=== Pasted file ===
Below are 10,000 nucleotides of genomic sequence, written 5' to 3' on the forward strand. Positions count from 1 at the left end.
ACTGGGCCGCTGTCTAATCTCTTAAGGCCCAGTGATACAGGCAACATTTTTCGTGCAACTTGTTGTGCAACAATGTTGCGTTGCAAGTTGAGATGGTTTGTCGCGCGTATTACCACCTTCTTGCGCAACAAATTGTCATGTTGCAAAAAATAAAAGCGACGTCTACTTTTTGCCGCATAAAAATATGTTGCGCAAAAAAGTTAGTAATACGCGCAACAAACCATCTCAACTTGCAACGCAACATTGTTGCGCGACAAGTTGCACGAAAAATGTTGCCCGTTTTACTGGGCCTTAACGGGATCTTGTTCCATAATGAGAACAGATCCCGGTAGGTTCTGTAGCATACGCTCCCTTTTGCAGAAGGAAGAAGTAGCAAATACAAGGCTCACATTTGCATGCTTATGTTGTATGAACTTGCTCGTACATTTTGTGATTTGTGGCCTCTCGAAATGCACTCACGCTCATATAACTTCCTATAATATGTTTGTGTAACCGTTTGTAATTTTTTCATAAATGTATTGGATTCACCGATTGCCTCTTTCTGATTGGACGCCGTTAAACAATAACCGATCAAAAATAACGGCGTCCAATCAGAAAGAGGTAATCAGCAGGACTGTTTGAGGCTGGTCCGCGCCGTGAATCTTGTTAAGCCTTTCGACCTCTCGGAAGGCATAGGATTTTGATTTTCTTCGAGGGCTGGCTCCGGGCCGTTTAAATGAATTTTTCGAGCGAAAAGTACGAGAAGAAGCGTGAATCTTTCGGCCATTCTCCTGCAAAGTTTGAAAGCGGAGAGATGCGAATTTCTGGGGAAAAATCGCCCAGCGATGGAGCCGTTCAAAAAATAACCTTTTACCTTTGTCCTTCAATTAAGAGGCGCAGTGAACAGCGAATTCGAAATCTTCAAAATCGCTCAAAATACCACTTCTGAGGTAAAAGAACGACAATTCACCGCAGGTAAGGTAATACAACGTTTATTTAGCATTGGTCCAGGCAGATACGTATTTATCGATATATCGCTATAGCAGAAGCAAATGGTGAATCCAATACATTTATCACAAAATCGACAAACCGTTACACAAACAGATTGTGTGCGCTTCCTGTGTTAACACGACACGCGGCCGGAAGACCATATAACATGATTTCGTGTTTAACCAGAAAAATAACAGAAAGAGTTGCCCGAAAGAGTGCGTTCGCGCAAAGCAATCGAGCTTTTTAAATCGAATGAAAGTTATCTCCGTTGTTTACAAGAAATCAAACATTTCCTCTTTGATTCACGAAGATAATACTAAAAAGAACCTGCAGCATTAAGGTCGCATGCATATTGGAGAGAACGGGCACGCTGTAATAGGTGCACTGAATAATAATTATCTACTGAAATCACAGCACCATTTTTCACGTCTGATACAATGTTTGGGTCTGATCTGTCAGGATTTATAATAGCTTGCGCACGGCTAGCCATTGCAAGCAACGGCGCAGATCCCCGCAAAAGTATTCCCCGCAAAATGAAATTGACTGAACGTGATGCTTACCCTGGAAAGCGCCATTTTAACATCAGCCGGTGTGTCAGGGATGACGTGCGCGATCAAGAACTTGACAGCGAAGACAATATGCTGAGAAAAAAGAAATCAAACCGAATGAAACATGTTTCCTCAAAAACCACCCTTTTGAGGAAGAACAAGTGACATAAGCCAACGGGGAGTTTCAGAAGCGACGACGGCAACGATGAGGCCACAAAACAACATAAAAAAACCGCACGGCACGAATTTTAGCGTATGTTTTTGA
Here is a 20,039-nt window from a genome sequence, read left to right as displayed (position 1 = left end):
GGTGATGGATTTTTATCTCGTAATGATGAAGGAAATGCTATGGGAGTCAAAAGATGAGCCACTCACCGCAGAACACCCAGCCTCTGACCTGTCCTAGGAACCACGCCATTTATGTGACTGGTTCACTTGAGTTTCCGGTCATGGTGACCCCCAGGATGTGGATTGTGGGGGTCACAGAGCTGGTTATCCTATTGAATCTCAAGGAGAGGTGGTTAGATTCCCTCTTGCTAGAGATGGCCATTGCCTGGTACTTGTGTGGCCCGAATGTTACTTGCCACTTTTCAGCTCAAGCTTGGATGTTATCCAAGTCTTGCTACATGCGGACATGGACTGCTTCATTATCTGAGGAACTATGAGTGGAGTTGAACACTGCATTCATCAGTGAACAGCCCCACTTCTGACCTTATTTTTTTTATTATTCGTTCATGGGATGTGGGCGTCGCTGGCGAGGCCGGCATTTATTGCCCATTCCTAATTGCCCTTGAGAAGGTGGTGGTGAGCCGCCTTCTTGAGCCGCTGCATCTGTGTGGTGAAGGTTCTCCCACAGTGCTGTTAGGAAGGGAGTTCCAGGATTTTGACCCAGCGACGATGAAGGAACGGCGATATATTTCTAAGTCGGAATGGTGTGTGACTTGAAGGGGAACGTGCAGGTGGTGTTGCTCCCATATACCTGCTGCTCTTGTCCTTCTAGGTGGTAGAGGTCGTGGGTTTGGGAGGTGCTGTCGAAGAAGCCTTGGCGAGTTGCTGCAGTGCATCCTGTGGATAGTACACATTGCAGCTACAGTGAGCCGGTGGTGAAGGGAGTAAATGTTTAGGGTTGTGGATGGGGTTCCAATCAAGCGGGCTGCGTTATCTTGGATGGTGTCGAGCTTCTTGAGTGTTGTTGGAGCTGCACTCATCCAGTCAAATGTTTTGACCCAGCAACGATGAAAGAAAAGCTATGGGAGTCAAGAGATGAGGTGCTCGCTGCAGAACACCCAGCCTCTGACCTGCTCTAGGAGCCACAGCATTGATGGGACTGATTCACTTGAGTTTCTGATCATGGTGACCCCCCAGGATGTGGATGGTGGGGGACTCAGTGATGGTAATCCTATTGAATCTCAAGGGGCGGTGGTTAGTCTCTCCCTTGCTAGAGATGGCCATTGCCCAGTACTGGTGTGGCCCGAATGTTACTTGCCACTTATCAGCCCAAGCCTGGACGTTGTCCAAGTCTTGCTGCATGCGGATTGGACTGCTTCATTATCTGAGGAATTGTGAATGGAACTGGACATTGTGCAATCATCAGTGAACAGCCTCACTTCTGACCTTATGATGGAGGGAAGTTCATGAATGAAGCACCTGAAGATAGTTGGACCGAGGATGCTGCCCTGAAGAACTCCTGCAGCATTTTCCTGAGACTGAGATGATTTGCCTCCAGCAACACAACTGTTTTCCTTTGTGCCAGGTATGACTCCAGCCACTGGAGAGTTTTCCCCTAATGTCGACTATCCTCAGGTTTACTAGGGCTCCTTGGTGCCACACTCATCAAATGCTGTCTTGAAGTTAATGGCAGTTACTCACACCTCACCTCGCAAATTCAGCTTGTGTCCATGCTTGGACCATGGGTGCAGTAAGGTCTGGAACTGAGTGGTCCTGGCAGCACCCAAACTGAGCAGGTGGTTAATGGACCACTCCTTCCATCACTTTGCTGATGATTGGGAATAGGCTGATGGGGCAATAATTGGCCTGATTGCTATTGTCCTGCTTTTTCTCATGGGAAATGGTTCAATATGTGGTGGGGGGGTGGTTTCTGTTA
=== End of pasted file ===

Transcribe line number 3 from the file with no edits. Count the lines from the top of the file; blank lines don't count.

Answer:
Here is a 20,039-nt window from a genome sequence, read left to right as displayed (position 1 = left end):